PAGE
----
Peru, EU & UN Sign Agreement for Memory Museum

The European Union, United Nations and Peru’s government signed an agreement at the end of the week to finance the Memory Museum, according to a statement from the EU.

According to the agreement, the EU has committed to provide 2 million Euros ($2.8 million) that will be administered by the United Nations Development Program for the implementation of the museum.

The museum is being built overlooking Lima’s Costa Verde ocean front on a lot donated by the Miraflores municipal government.  A bid was called for the architectural design in 2009 and the building is scheduled to be completed in February 2012.

The museum is to honor the 70,000 people who died and the hundreds more reported missing during the 20 years of political violence in Peru between the Maoist Shining Path insurgents and government security forces.

The current exhibition, Yuyanapaq (To Remember, in Quechua), was originally opened in 2003 — after the presentation of the Truth and Reconciliation Report– and is temporarily housed on the 6th floor of the Museo de la Nacion.  It includes videos, audio tapes of victims at public hearings, and a rich photographic archive of images taken by some of Peru’s leading investigative journalists at the time.

According to the Truth and Reconciliation Commission, which was headed by Salomon Lerner Febres, the former rector of the Universidad Catolica, 54 percent of all deaths in the conflict were attributed to the Shining Path rebels. The armed forces and police were found responsible for 30 percent, and most of the remaining fatalities were blamed on government-backed peasant militias. The greater number of the victims, by both sides of the conflict, were Quechua-speaking peasants in rural Andean communities.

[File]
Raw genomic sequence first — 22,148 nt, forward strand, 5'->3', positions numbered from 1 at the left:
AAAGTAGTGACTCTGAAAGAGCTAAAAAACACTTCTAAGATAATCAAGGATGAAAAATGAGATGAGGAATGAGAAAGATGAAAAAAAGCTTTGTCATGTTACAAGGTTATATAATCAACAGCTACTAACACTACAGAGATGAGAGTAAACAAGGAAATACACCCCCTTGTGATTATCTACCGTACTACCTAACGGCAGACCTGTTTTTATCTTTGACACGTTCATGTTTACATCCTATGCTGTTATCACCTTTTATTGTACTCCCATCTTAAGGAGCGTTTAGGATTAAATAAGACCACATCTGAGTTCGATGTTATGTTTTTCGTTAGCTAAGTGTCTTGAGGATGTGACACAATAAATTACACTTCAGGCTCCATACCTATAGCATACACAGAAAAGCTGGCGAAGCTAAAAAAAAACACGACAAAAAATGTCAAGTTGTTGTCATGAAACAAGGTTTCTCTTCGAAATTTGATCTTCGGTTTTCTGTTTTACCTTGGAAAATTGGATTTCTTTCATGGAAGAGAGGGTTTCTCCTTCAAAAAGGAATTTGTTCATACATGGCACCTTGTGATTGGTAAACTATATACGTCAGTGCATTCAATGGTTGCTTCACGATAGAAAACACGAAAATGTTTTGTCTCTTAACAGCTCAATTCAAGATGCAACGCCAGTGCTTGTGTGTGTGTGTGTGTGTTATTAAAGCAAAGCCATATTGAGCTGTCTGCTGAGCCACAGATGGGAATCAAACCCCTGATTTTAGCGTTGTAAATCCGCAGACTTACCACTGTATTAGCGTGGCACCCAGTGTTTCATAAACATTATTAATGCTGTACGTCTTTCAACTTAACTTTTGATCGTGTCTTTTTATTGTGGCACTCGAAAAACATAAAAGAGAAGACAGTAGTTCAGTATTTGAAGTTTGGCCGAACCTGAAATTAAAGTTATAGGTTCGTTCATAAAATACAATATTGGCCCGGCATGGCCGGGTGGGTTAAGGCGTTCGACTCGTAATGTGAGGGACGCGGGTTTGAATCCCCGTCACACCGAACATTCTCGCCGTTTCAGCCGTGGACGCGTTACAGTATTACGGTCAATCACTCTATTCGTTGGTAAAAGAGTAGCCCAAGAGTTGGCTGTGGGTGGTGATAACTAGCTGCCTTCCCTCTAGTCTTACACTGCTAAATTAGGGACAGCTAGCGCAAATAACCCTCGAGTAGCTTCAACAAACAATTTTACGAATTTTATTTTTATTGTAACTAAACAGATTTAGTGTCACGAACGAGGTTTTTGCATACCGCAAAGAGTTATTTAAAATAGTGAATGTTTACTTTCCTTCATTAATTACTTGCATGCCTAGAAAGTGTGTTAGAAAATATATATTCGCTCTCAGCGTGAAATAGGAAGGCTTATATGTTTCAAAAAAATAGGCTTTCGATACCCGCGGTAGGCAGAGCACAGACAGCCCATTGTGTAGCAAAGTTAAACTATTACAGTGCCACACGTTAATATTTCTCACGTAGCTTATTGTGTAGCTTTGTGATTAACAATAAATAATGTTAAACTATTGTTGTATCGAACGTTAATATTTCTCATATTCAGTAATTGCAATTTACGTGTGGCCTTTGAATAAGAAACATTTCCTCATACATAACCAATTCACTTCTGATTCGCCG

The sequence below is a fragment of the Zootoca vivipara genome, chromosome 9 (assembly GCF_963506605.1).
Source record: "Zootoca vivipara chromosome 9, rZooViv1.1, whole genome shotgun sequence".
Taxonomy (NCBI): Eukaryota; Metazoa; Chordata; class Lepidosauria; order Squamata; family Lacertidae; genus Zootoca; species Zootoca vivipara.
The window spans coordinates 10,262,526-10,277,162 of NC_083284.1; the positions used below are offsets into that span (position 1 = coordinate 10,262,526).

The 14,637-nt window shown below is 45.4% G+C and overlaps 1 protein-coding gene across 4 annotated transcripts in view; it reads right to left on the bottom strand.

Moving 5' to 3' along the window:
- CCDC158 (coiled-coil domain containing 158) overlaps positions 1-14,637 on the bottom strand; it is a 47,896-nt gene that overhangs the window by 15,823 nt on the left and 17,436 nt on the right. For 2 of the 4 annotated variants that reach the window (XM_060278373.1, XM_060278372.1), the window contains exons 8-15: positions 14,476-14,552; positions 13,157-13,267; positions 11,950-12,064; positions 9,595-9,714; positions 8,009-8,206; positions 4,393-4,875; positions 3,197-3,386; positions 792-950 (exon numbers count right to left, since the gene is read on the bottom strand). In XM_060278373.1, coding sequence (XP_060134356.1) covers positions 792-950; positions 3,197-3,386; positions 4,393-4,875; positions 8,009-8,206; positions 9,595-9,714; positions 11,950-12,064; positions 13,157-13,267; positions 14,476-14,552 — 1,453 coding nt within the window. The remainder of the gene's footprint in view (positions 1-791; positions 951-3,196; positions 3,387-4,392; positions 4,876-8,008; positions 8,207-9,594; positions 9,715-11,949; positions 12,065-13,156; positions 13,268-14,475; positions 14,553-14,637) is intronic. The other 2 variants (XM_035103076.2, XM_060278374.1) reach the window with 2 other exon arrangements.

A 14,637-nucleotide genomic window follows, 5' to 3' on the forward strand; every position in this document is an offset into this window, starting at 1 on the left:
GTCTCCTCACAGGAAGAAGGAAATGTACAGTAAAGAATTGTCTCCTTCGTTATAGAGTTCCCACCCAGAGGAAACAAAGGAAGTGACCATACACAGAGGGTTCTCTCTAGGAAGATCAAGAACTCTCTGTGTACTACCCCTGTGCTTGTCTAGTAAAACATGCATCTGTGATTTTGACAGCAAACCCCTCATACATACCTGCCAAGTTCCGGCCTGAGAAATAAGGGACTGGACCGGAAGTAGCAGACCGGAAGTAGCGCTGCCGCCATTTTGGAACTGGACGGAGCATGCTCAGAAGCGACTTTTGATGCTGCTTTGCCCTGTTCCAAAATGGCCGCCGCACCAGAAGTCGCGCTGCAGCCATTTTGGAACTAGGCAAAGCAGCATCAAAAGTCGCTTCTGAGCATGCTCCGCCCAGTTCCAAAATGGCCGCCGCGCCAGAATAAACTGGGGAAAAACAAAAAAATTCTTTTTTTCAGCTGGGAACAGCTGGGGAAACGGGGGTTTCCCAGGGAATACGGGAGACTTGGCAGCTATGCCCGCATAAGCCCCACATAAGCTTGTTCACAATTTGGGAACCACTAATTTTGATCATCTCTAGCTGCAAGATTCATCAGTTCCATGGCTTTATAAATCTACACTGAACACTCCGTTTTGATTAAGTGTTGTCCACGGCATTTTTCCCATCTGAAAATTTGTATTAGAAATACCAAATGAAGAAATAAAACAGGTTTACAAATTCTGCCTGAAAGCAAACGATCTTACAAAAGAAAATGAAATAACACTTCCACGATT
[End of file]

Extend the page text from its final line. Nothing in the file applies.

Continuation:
“Now we are going to see our Memory Museum, which will remind the future generation of Peruvians what happened in this country in the decades of the 80s and 90s,” said Fernando de Szyszlo, the president of the Memory Museum commission. Szyszlo, one of Peru’s leading artists and an active defender of democracy and human rights, is expected to officially announce his resignation from the post this coming week, for personal reasons. 

“The project that we signed [Thursday] supports two big areas,” said Hans Allden, the head of the EU delegation in Peru. “It contributes to the construction and equipping of the Memory Museum. As well, it implements a mechanism for dialogue that allows for the participation of citizens to determine the contents of the Museum.”

Allden continued: “We did this effort because together we want to construct a living space where the past can be seen, known, analyzed and represented under art and the study of future generations, remembering what happened in the past, recognizing it and in that way building peace and reconciliation.”  

In 2009, the German government donated $2 million towards the project. The donation was initially turned down by then President Alan Garcia, but later  reluctantly accepted.  In his first administration, 1985-1990, Garcia made a number of questionable decisions in the height of the violence, including the quelling of simultaneous mutinies at the Lurigancho and El Fronto prisons which resulted in the killing of  close to 300 prisoners, many of whom had surrendered.

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